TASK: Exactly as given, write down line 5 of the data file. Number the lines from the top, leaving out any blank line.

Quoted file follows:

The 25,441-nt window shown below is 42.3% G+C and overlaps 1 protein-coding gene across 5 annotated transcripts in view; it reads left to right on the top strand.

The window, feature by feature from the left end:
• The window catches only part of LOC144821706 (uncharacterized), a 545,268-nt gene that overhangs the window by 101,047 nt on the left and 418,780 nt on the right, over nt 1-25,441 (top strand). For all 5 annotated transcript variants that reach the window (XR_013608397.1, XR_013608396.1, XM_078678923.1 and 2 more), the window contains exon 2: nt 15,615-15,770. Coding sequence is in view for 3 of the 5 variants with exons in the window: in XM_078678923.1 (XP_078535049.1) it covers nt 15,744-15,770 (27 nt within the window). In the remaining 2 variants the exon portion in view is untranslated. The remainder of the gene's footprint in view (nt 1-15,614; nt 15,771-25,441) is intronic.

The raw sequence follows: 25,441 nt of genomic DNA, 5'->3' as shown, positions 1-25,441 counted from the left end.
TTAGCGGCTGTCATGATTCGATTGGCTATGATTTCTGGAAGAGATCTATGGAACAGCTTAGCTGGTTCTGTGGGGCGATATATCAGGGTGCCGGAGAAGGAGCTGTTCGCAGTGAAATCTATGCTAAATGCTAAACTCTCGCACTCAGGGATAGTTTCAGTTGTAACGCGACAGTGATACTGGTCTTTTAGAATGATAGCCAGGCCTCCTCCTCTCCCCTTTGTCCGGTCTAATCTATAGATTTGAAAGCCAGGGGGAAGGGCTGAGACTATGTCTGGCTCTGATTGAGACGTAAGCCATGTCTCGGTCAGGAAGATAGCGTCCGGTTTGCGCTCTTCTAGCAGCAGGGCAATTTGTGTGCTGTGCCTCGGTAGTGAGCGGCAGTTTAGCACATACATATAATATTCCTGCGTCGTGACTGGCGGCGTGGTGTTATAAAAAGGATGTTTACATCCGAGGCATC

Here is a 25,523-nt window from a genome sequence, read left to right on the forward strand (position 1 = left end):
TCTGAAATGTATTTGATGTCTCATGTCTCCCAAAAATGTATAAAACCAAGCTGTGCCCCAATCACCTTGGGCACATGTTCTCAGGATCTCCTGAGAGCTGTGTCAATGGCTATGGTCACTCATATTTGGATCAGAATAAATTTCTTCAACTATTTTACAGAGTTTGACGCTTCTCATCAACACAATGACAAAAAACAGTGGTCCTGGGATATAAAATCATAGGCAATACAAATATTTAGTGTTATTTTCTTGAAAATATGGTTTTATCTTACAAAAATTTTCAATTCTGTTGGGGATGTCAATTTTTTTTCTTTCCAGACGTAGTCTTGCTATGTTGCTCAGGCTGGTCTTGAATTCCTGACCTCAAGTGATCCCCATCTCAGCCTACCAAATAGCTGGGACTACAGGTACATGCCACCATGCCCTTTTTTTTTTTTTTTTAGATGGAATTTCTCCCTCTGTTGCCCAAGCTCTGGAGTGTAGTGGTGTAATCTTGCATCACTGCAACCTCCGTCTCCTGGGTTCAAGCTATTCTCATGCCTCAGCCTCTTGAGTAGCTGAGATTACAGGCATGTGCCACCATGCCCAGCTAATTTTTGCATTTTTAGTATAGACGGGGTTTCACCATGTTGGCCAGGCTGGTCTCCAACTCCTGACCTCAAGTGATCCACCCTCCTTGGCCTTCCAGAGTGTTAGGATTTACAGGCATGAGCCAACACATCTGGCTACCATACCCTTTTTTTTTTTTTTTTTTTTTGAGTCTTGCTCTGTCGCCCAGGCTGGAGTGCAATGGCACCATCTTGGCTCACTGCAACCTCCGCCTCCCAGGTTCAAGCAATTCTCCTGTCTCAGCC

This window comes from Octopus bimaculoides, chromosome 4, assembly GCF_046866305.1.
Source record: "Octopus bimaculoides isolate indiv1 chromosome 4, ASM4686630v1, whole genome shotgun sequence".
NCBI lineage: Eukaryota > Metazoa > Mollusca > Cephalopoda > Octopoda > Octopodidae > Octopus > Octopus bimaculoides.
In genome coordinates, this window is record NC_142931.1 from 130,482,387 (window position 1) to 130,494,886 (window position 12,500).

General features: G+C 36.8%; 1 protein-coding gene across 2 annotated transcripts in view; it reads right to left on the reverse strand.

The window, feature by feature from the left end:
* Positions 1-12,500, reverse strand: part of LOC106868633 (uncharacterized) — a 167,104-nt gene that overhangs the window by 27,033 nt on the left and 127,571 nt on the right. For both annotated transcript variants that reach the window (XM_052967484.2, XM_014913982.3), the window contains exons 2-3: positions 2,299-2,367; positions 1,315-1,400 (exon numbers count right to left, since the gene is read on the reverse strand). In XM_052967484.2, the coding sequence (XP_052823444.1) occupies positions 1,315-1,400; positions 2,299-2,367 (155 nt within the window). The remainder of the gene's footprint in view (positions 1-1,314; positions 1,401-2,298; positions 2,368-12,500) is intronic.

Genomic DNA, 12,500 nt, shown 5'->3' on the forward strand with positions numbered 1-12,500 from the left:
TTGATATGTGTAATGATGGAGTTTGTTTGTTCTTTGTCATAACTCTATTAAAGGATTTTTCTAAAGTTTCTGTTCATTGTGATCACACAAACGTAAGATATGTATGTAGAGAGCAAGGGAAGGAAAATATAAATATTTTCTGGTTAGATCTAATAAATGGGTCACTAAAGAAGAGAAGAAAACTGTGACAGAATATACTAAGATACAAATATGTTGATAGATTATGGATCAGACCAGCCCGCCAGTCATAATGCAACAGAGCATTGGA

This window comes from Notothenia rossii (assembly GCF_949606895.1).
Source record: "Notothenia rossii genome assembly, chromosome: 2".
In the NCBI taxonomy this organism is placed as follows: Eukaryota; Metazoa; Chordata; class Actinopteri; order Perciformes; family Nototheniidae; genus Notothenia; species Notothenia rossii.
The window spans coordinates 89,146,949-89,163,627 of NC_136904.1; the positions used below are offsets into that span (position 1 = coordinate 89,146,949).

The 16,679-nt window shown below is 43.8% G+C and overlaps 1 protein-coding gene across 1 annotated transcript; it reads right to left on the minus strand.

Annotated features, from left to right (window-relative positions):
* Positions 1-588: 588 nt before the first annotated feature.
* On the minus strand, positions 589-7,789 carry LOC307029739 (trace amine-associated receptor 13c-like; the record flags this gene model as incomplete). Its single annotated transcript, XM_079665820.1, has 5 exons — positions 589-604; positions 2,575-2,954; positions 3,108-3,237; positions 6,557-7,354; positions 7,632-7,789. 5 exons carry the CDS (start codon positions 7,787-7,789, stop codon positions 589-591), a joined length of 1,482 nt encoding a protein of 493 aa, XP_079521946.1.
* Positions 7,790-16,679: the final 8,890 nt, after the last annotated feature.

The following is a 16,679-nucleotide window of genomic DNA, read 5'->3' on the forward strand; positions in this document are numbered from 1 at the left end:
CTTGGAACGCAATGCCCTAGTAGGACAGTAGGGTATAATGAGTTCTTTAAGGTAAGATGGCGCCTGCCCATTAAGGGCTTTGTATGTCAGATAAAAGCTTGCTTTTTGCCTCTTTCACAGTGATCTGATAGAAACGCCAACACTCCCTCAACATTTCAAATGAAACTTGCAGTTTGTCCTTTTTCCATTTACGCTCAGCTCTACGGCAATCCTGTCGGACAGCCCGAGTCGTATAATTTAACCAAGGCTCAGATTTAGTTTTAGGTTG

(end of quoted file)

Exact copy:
TTAGCGGCTGTCATGATTCGATTGGCTATGATTTCTGGAAGAGATCTATGGAACAGCTTAGCTGGTTCTGTGGGGCGATATATCAGGGTGCCGGAGAAGGAGCTGTTCGCAGTGAAATCTATGCTAAATGCTAAACTCTCGCACTCAGGGATAGTTTCAGTTGTAACGCGACAGTGATACTGGTCTTTTAGAATGATAGCCAGGCCTCCTCCTCTCCCCTTTGTCCGGTCTAATCTATAGATTTGAAAGCCAGGGGGAAGGGCTGAGACTATGTCTGGCTCTGATTGAGACGTAAGCCATGTCTCGGTCAGGAAGATAGCGTCCGGTTTGCGCTCTTCTAGCAGCAGGGCAATTTGTGTGCTGTGCCTCGGTAGTGAGCGGCAGTTTAGCACATACATATAATATTCCTGCGTCGTGACTGGCGGCGTGGTGTTATAAAAAGGATGTTTACATCCGAGGCATC